Using the lens of circular design, the intention of this exhibition is to empower us all to co-create a better future. True innovation is about improved systems, materials and technologies that benefit both people and planet. Our preoccupation with beauty and newness is standing in the way of design becoming more sustainable, relevant, and useful.


We need to prioritise design-thinking, over design-doing.

And we need to design for purpose, not surplus.

These are some ideas to get us started.

Curated by

Anja Joubert

Bielle Bellingham

Stand designed and constructed by

Cameron Barnes


House & Leisure


Scamp Design



In light of global resource challenges and waste accumulation, there’s opportunities to adopt innovative approaches. Circular design stands out as a vital concept, considering a product's entire lifecycle. By prioritising durability and ease of repair or disassembly, we pave the way for perpetual use, eliminating waste altogether. This shift opens doors to exciting innovations—from sustainable materials to new business models—that propel us towards a more sustainable future.

The report includes:

End-of-life business (EOL)
This concept refers to the point in a product lifecycle when it’s reached the end of useful existence and is waste. Consider the transformation that could occur if waste was viewed as an additional resource and income stream for both companies and individuals alike.

Sustainable Building
Startups within the construction industry, known for its considerable environmental footprint, are looking for solutions by embracing innovative processes that reduce its CO2 emissions.

Alternative materials
The exploration of new materials derived from waste or inspired by nature into biomaterial alternatives can solve a lot of issues as well as create new aesthetics.

Elevated waste
The up-cycling of discarded products is not a novel concept. The range of products being utilised is getting more creative with seemingly endless possibilities.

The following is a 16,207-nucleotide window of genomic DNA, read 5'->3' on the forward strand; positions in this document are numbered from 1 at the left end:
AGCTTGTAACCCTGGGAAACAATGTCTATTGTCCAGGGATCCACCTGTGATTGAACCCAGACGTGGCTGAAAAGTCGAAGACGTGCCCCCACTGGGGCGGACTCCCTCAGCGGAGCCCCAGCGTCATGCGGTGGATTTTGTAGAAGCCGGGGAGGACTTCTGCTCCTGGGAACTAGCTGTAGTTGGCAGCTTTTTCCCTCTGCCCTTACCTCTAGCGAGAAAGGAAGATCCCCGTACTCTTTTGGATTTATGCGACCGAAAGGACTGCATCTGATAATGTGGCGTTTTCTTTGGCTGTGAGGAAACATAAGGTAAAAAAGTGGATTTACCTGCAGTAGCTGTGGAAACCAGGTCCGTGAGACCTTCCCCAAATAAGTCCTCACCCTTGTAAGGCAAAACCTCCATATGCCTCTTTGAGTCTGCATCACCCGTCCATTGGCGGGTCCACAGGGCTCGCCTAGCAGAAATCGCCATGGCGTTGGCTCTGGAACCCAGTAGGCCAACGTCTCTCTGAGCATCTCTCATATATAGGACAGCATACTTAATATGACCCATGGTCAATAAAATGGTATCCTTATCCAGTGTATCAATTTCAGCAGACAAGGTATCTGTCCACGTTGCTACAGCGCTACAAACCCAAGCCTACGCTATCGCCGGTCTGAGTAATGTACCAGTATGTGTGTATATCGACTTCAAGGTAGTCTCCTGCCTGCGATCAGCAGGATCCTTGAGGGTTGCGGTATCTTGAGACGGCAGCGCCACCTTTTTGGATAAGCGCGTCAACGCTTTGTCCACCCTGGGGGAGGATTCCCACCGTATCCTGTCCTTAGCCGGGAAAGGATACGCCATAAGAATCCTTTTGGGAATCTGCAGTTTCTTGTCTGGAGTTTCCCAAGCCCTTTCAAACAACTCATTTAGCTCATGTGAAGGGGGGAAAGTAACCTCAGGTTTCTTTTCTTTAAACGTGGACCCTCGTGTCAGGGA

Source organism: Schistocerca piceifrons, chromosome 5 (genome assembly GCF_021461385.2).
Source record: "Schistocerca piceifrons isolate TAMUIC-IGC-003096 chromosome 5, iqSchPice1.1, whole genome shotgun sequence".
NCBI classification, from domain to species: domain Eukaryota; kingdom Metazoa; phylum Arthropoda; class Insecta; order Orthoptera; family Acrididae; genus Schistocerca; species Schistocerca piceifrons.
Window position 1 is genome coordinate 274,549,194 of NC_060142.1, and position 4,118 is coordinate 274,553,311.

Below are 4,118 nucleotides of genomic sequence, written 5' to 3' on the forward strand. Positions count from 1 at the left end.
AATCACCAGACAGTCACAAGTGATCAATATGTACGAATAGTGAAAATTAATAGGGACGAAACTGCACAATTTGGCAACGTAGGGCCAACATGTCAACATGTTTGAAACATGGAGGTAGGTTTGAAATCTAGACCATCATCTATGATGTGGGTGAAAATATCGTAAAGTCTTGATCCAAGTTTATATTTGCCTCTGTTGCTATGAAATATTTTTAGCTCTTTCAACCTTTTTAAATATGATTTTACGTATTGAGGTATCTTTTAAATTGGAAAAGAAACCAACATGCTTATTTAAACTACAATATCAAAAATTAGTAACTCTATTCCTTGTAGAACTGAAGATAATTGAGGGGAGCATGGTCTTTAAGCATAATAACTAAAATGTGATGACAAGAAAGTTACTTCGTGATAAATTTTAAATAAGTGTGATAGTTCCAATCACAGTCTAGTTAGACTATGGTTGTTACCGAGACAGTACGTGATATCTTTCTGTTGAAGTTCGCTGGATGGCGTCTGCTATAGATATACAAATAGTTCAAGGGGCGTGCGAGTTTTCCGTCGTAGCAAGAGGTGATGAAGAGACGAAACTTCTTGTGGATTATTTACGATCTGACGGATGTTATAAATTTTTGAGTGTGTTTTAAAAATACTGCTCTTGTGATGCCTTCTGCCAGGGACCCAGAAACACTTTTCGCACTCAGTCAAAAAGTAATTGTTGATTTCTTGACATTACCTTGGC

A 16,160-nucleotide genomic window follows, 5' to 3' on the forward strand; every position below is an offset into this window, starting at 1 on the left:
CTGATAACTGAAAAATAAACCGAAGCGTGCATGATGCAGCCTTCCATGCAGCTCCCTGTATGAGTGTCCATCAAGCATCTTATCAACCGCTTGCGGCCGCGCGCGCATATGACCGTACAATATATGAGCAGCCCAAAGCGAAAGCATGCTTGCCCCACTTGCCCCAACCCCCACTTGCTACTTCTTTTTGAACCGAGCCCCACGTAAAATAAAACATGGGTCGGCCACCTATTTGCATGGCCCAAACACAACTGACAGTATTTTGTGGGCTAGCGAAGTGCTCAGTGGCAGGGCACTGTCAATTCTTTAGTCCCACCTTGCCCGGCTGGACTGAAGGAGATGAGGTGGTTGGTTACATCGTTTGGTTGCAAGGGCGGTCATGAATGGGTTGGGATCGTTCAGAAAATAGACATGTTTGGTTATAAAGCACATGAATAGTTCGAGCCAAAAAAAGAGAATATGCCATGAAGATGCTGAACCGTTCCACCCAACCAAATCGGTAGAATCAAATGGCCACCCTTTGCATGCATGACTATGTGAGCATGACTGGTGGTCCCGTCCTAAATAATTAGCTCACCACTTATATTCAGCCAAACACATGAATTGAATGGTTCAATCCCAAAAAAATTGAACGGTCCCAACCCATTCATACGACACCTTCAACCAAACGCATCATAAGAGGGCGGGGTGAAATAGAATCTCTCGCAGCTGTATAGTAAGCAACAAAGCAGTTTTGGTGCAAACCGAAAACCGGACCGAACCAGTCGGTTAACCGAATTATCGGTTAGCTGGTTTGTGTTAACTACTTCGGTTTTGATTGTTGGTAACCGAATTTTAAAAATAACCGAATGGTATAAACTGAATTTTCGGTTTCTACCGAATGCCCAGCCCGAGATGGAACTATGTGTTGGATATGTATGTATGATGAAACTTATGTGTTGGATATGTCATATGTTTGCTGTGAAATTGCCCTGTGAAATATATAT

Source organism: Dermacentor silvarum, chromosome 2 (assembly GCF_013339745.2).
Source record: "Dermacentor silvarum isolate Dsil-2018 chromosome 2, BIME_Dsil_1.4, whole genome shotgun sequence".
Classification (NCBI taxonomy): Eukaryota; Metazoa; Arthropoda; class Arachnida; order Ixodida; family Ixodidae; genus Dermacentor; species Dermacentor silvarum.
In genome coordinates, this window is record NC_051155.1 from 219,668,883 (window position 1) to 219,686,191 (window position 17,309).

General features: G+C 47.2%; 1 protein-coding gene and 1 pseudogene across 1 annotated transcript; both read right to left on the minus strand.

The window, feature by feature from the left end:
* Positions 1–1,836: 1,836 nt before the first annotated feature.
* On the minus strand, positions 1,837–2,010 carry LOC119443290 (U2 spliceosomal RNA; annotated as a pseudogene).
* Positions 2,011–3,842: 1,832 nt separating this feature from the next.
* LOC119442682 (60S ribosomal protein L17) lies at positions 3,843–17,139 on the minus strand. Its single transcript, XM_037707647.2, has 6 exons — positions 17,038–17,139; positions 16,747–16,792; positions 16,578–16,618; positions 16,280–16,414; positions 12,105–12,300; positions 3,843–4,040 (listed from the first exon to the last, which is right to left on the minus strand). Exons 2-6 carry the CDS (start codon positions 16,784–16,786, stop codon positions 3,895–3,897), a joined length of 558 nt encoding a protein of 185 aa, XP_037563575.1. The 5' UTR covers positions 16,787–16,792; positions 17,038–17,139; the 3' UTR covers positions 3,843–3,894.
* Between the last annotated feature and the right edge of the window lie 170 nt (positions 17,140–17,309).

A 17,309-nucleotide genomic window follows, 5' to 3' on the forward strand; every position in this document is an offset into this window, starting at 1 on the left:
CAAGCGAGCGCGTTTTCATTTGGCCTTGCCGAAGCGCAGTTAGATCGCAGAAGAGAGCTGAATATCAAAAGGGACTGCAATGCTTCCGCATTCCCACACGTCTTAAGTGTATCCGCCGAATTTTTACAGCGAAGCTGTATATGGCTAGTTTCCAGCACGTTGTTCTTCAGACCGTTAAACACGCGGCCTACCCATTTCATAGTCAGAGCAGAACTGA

Food Redesign
While preventing food waste is the ultimate goal, finding ways to extend the food’s lifespan and repurpose its waste offers fresh opportunities.

Who to know
The circular design movement is gaining traction in South Africa, fuelled by a surge of investment and hopefully more exploration into untapped economic opportunities. Here, we spotlight some dynamic change-makers driving progress in this space.

Design is an attitude of resourcefulness and inventiveness which allows all projects to be seen not in isolation, but in relationship with the needs of the individual and the community.

László Moholy-Nagy

No design exists in isolation; every design has social, ecological, and environmental consequences that must be evaluated and discussed collectively. Design can either support or hinder sustainability. It needs to address the urgent challenges of our era. Designers, manufacturers, retailers, and consumers must all consider the ultimate impact of our decisions. This means balancing profits, convenience, and production with environmental and social responsibility.


Apathy is no longer tolerable.